Wednesday, October 26, 2011

Mid Week Holiday Beach Birding Walk

I stopped by Holiday Beach after work today for a quick 1 hour walk and tower observing. It was really slow this afternoon even though winds seemed favorable for good raptor migration.  But, almost nothing went by this afternoon. Today's Holiday Beach report was emailed out and it was stated that winds were (in the afternoon) "increasing slightly out of the northwest". It made me wonder if NW winds push Raptors into Point Pelee (which acts as a bird funnel) and then over the Lake Erie Archipelago Islands towards Ohio. It would be a good orithological experiment to take several days and compare counts at Holiday beach verses Point Pelee and see which spots gets more traffic based on NW winds and NE winds. I guess several other factors would come into play... Buteos may be more willing to cross the water than Accipiters. Flight elevation or sun/cloud cover may be other variables. Maybe I'm overthinking it... Maybe it was just a slow day!!!

Anyway, I walked around the pond and checked out some other areas at Holiday Beach that have been birdy in the past and basically I saw the following:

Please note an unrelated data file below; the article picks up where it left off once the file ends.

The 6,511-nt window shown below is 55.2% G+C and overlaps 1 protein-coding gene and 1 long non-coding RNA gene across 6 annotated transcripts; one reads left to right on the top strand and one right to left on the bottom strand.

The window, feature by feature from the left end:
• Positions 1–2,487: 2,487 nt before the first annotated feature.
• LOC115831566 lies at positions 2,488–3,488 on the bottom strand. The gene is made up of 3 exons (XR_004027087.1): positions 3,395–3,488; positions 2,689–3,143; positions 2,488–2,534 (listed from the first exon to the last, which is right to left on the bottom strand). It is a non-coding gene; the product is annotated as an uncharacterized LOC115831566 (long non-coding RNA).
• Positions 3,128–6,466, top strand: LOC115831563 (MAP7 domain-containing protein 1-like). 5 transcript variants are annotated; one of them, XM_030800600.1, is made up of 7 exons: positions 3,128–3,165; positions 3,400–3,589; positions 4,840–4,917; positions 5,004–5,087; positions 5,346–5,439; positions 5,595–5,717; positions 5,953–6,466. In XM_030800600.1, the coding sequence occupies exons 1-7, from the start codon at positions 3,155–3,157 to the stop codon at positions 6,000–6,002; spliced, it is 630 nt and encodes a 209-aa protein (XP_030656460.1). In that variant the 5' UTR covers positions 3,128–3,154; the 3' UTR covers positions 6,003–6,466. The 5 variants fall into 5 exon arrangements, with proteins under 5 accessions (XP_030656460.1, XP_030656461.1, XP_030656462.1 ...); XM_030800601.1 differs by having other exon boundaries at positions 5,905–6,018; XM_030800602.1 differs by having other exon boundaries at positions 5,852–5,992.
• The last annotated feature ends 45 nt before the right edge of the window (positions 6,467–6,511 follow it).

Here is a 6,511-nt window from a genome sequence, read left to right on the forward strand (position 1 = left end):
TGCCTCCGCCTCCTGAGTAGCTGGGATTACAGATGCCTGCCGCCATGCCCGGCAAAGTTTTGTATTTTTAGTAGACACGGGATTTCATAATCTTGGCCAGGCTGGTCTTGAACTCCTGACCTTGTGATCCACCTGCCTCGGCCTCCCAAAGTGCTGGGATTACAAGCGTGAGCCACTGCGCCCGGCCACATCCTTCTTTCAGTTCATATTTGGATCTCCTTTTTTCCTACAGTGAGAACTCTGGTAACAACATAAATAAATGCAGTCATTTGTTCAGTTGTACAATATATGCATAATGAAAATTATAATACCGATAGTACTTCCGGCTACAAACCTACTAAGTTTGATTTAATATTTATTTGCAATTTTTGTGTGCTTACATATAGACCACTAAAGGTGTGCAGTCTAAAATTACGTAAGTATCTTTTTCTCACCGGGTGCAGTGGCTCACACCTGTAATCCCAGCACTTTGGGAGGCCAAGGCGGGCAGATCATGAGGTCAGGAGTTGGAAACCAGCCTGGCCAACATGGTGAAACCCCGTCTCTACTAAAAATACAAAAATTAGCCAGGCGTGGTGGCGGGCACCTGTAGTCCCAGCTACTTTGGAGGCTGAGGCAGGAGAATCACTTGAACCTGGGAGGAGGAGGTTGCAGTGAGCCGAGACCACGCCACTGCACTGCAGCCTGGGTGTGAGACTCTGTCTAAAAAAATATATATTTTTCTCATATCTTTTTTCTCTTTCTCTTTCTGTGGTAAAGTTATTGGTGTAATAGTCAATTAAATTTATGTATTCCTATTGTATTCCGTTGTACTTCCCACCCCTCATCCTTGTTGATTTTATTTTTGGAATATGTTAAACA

Lots of overhead blackbirds
Eastern Phoebe
Golden Crowned Kinglets
Ruby Crowned Kinglets
Winter Wren *
Carolina Wren *
Many Thrushes, Mainly Robins
Northern Flicker
Downy Woodpecker

 Do you see the Winter Wren in the above photo?

I love Wrens. Seeing a Winter Wren last year at around this time was incredibly exciting. You have to really be looking for a Winter Wren to find one in my experience. You have to know its habitat, and also know when its coming through. Carolina Wrens are brilliant to look at and behold, possibly even more so sonically. The "Tea-kettle Tea-kettle" call or the "Breeeeet  Breeeeet  Breeeet" call are absolutely awesome to experience. It took me a while to associate these calls with this bird. That is the learning curve of birding by ear....

Good Birding!

PS: Speaking about the Lake Erie Archipelago, I hope to finally visit Pelee Island... Hopefully next April or May... Stay tuned.

PSS: The Ontario Field Onithologists website has a great article on Raptor Migration in Ontario here:

PSSS: Could this old photo be a ... Northern Goshawk? I ID'd this last November as a Cooper's Hawk.  Any thoughts? NG's have fluffy undertail coverts, that have dark markings in them. I should check if other photos show this marking.


  1. The Ruby-crowned Kinglet couldn't be any cuter. That is such a sweet looking bird.
    I saw my first Winter Wren at Rondeau and I almost missed it. They're so tiny and blend in so well to their surroundings.
    I love to vicariously go birding through your blog. :)

  2. There was a Winter Wren that stuck around the patio at work last year, favouring the underside of the BBQ. Definitely made my day(s) for a couple of weeks.



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